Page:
Ross Stapleton-Gray May 23, 2012 at 03:45 PM
I could die a happy man to never hear the term "Class 1 [soil/farmland]" again; it strikes me as a big fat sustainably-farmed red herring. The soil that's actually being farmed there today isn't some virgin Ur-soil placed there by Gaia and mercifully preserved untouched since the Creation... it's in the shape it's in because it's been worked and amended by researchers for a good long while. And you can buy bags of similar stuff at American Soil. But that raises the whole economics issue... have we ever, EVER, heard a discussion of how to address the "Who pays for things?" question? Not the little things (like who'd pay for water for an urban farm, and how and to whom is produce sold to produce the necessary cash flow), but why this absolutely valuable resource (not irreplaceable... see previous discussion about commercial soil and, say, the availability of commercial space in Berkeley within blocks) ought to be hijacked by this particular crowd. (Where exactly does the "Class 1" designation come from, btw? Whose designation is it... State of California? USDA? Classmates.com?)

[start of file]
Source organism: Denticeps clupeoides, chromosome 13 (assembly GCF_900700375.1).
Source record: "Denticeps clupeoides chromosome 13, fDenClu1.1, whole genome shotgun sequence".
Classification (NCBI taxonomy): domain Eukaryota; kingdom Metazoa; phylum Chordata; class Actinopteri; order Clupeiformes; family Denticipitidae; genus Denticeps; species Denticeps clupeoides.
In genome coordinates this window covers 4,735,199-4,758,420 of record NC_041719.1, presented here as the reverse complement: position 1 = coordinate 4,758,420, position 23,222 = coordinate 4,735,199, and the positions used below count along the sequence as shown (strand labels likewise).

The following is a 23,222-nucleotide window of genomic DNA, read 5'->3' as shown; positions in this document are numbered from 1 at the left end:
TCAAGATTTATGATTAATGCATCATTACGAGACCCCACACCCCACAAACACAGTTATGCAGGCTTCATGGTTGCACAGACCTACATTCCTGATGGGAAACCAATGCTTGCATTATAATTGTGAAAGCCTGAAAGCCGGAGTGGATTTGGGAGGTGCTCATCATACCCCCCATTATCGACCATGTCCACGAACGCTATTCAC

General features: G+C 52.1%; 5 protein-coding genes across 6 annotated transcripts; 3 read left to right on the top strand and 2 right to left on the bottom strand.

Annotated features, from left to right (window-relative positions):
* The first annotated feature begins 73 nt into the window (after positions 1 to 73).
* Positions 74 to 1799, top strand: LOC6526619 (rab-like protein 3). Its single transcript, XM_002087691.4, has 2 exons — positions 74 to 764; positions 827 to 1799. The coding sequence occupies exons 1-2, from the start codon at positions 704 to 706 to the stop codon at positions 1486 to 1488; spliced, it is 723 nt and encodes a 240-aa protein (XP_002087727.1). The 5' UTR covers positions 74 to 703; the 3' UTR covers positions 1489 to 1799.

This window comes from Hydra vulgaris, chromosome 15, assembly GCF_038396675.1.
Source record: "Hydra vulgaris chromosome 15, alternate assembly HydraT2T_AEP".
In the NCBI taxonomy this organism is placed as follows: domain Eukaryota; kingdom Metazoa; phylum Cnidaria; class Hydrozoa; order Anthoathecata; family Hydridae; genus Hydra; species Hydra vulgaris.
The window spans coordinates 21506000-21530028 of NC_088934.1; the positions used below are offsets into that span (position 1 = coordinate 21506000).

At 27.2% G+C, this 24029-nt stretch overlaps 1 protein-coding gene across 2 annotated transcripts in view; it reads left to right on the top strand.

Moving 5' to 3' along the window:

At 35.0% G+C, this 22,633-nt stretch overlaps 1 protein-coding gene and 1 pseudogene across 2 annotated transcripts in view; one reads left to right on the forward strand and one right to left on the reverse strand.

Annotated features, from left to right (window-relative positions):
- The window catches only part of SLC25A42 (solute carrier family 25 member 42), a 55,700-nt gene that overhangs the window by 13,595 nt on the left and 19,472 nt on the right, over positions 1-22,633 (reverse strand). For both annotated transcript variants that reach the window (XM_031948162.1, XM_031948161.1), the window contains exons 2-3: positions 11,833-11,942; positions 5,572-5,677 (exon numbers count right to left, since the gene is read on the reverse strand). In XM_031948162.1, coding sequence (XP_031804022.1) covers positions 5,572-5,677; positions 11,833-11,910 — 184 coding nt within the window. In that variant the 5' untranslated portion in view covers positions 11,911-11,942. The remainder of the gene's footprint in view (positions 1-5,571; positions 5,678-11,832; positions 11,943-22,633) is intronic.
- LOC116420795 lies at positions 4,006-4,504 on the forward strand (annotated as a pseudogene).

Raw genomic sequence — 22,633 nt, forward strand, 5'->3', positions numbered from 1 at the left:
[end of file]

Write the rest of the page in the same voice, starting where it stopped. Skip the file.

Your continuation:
Ross Stapleton-Gray May 23, 2012 at 03:47 PM
(That most crops one might imagine wanting to grow can also be grown in raised beds suggests that a plot's soil only matters so deep, which is probably a good thing in the East Bay, where it's clay down below.)
Eric Bordax May 23, 2012 at 04:19 PM
My favorite part of this poorly written article are the obvious appeal to emotion-ridden developmental options listed for the Gill Tract. Hmm, let's see we could either... build a sustainable garden with all these fancy soundbite words that make me feel good ("agro-ecology"?), put permanent Little League fields in because, of course, we need to think of the children, or... thousands of dirty awful cars polluting our sacred land!
Eric Bordax May 23, 2012 at 04:23 PM
Shouldn't that domain have been a ".org" rather than ".com"? Or are you actually a company (which would be a little ironic considering the whole point of your "alliance" is to advocate against another company building a store nearby)?
Dover May 23, 2012 at 04:47 PM
Hey, Ulan, you're back! What a surprise! I guess your adventures in the "real world" didn't work out as you anticipated? I should say thank you. I just won $50 on a bet because you didn't even last a week. Warm up the gas guzzler, kids! Whole Foods, here we come!
M luudensis May 23, 2012 at 04:55 PM
"We can avoid conflict if we simply talk about the entire space instead of just one small section at a time." This seems a wee bit hypocritical coming from the movement that engineered a conflict to avoid participating in/ and to demonstrate the futility of talks with the UC/ city planning
dgies May 23, 2012 at 04:57 PM
'Class 1' is a USDA designation that basically means "good farmland". It's not some high honor to be fetishized. For more details see http://soils.usda.gov/technical/handbook/contents/part622.html